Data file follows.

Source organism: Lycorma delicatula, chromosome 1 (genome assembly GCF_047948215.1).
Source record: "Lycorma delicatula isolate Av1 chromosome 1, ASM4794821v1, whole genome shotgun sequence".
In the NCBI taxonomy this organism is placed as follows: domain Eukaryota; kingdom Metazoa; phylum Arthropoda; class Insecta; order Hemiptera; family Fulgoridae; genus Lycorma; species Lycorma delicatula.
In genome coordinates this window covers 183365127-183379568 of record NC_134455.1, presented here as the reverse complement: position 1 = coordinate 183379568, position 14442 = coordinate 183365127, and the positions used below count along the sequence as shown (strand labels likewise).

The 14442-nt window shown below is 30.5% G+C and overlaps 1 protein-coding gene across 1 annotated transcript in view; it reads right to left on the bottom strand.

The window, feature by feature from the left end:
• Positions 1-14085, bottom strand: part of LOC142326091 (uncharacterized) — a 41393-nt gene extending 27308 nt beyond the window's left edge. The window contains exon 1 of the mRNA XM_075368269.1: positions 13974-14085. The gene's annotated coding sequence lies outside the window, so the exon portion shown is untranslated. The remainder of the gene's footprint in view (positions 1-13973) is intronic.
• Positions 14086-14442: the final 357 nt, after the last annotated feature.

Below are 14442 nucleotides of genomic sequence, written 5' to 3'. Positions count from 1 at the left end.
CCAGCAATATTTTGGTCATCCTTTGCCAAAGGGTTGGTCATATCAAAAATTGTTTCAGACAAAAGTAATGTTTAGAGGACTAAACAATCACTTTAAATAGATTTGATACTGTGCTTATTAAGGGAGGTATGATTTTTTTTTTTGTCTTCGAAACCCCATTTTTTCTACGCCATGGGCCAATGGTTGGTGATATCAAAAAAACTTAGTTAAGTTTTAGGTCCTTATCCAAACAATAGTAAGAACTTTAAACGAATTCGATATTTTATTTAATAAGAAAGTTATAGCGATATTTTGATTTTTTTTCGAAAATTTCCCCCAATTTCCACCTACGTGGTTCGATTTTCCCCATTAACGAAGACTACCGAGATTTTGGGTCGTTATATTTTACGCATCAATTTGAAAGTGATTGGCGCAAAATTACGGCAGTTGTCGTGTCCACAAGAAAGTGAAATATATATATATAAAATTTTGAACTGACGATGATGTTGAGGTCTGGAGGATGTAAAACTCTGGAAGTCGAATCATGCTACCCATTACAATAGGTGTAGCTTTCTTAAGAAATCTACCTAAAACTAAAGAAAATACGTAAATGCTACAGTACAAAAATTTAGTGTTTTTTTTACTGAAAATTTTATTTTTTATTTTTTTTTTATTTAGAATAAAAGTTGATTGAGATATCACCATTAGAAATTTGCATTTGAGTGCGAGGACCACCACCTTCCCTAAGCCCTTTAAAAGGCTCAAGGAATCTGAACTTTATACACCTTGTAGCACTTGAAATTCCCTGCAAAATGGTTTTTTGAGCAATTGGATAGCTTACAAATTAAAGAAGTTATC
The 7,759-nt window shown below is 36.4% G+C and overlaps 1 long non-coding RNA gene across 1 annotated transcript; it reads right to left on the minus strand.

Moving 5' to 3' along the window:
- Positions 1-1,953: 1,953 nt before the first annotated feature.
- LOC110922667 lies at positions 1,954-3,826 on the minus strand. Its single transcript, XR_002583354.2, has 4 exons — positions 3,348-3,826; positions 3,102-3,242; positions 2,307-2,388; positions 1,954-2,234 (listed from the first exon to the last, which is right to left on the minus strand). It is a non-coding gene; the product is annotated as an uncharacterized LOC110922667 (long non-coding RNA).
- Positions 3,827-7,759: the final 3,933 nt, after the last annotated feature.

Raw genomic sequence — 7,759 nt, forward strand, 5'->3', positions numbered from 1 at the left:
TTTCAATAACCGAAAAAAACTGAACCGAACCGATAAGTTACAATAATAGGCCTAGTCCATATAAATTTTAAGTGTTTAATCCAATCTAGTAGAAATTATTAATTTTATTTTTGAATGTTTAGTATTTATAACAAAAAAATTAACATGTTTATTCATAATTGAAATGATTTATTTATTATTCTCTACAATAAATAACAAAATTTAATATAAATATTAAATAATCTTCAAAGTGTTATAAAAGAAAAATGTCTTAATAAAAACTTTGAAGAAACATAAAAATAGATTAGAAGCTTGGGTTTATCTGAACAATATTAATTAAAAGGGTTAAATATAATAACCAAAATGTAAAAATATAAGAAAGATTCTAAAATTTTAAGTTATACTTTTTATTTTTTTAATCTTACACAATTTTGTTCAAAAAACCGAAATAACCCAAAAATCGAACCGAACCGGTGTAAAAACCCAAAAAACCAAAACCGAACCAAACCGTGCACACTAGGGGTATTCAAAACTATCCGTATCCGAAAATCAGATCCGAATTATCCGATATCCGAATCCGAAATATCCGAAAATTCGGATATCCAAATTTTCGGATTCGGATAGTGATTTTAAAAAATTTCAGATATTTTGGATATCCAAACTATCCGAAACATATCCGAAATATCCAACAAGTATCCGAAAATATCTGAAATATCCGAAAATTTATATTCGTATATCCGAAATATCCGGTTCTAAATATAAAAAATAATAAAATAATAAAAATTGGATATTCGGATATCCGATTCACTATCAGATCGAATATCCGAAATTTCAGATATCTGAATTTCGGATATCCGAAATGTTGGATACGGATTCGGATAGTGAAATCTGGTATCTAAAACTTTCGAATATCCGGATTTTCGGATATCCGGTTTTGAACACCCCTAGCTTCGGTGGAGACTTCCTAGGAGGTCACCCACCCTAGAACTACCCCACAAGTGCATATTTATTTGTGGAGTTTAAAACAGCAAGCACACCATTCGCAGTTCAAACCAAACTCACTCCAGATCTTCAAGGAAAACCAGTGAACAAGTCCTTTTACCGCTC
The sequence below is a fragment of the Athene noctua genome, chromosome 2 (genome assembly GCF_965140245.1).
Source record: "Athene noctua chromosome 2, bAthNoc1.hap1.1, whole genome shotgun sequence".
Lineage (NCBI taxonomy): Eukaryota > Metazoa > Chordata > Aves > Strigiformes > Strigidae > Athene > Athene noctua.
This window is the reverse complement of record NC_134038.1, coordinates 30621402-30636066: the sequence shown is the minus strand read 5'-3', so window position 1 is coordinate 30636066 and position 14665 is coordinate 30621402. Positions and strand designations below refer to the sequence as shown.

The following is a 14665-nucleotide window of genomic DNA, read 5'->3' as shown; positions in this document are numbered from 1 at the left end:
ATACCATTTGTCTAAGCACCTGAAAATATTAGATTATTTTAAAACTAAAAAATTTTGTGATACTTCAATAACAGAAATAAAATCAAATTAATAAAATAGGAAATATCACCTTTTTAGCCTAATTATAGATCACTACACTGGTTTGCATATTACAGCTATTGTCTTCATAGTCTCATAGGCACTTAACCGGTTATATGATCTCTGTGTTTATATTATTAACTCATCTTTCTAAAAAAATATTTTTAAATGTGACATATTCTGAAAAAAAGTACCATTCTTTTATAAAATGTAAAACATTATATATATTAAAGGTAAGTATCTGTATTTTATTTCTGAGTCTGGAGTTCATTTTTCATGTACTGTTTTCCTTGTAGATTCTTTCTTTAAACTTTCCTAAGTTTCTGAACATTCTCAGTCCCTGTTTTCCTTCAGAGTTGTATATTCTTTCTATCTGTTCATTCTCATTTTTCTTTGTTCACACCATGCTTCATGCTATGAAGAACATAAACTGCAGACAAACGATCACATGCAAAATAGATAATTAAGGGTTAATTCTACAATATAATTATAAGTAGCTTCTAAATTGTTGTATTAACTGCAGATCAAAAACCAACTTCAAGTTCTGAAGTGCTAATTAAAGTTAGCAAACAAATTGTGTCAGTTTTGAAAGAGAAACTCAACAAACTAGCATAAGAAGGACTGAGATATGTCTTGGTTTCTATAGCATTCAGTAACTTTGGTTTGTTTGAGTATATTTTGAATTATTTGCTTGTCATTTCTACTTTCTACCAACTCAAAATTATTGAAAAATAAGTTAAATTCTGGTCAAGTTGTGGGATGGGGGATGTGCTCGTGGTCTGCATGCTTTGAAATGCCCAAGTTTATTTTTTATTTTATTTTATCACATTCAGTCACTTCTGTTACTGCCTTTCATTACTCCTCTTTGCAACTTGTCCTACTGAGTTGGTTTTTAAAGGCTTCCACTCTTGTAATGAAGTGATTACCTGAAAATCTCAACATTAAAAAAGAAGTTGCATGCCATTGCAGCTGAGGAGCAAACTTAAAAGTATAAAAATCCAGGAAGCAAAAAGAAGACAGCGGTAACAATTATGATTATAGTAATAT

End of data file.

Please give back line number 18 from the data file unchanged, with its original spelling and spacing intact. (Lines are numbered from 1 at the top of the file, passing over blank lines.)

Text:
The sequence below is a fragment of the Athene noctua genome, chromosome 2 (genome assembly GCF_965140245.1).